Another captivating mix of eccentric visuals and gentle messages of unity by an author/illustrator who dances to her own...

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HONK WHOOP

Music of an unexpected kind becomes the bridge to a new friendship in this picture book.

On top of Spike Mountain’s “squiggle rocks,” Red Song Thrusters produce toots, chirps, and hums across the “grass-tail fields” and the “berry-bush flats.” Far below, unaware of each other, reside two lonely creatures: Piper lives on the grassy side, telling wistful stories to “tail-seed dolls” she makes. Hubert, on the flatland side, eats berries and holds one-way conversations with goggle-eyed “Shroom” plants. Piper and Hubert find comfort in the Thrusters’ daytime concerts, but surely the low “honk, whoop” serenade in the evening means that “something is not right.” What can it be? Or are the Thrusters trying to send a different musical message? In her newest book for early readers, author/illustrator Helms (The Polygonsters, 2017, etc.) has again created a gently whimsical world where strange creatures are the conduit for expressions of friendship. Rendered on white pages in colored pencil and pen-and-ink, Helms’ flights of fancy include three-legged Piper, a catlike mix of geometric shapes with wheels for feet; speckled Hubert, with a “berry-snarfing” snout, long neck, and tubular extremities; and the vaguely birdlike Thrusters, who sing through protrusions resembling flattened trumpets. The characters, though rough-hewn and random, are relatable, and the vocabulary is entertaining and smart. The large black text, well-spaced on the page with some boxes and dialogue balloons, offers comfortable readability.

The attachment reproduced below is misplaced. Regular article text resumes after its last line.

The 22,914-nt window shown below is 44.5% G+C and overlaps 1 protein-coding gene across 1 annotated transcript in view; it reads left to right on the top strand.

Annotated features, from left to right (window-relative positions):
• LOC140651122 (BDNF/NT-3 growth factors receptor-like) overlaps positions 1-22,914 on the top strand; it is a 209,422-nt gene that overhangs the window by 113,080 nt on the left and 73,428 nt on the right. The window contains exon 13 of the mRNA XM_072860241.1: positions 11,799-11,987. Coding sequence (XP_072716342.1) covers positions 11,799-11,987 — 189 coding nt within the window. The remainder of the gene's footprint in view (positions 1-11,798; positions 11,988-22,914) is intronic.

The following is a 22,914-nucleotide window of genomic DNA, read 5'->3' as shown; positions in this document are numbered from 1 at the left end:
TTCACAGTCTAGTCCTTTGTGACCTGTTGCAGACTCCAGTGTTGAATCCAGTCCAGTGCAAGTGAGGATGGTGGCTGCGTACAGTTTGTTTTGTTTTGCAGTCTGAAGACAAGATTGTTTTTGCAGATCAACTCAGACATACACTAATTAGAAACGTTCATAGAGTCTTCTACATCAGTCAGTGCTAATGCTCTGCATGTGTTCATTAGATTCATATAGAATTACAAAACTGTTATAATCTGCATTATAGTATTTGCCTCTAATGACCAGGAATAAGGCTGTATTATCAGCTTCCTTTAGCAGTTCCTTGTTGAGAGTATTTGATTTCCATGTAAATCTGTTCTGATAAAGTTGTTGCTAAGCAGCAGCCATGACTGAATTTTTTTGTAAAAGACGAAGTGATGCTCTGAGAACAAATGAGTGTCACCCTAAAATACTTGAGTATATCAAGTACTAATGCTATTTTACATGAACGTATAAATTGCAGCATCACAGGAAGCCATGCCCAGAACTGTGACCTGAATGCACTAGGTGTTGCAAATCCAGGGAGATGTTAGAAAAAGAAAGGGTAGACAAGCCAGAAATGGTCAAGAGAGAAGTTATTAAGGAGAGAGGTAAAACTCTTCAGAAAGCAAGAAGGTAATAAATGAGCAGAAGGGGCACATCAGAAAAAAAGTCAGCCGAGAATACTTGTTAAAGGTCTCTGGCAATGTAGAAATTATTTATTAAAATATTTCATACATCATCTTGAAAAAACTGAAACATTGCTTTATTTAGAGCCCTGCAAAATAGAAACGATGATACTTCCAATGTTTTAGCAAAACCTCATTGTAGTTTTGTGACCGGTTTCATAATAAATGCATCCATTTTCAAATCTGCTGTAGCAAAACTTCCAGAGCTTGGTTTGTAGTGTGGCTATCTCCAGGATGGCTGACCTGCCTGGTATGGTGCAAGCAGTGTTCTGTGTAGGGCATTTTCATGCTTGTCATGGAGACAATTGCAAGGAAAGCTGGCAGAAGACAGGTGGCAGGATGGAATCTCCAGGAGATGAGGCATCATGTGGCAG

Another captivating mix of eccentric visuals and gentle messages of unity by an author/illustrator who dances to her own quirky tune.

Pub Date: Sept. 13, 2017

ISBN: 978-0-9963397-4-2

Page Count: 48

Publisher: Set Free Publishing

Review Posted Online: Sept. 13, 2017

Kirkus Reviews Issue: Oct. 15, 2017

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The book is perfect for read-alouds, with occasional, often onomatopoeic Spanish words such as “quiquiriquí,” “tacatac” and...

WAITING FOR THE BIBLIOBURRO

Inspired by Colombian librarian Luis Soriano Bohórquez, Brown’s latest tells of a little girl whose wish comes true when a librarian and two book-laden burros visit her remote village.

Ana loves to read and spends all of her free time either reading alone or to her younger brother. She knows every word of the one book she owns. Although she uses her imagination to create fantastical bedtime tales for her brother, she really wants new books to read. Everything changes when a traveling librarian and his two donkeys, Alfa and Beto, arrive in the village. Besides loaning books to the children until his next visit, the unnamed man also reads them stories and teaches the younger children the alphabet. When Ana suggests that someone write a book about the traveling library, he encourages her to complete this task herself. After she reads her library books, Ana writes her own story for the librarian and gives it to him upon his reappearance—and he makes it part of his biblioburro collection. Parra’s colorful folk-style illustrations of acrylics on board bring Ana’s real and imaginary worlds to life. This is a child-centered complement to Jeanette Winter’s Biblioburro (2010), which focuses on Soriano.

The book is perfect for read-alouds, with occasional, often onomatopoeic Spanish words such as “quiquiriquí,” “tacatac” and “iii-aah” adding to the fun.   (author’s note, glossary of Spanish terms) (Picture book. 4-8)

Pub Date: July 12, 2011

ISBN: 978-1-58246-353-7

Page Count: 32

Publisher: Tricycle

Review Posted Online: June 6, 2011

Kirkus Reviews Issue: June 15, 2011

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CINDERELLA

This companion piece to the other fairy tales Marcia Brown has interpreted (see Puss In Boots, 1952, p. 548 and others) has the smoothness of a good translation and a unique charm to her feathery light pictures. The pictures have been done in sunset colors and the spreads on each page as they illustrate the story have the cumulative effect of soft cloud banks. Gentle.

Pub Date: June 15, 1954

ISBN: 0684126761

Page Count: 40

Publisher: Scribner

Review Posted Online: Oct. 26, 2011

Kirkus Reviews Issue: June 15, 1954

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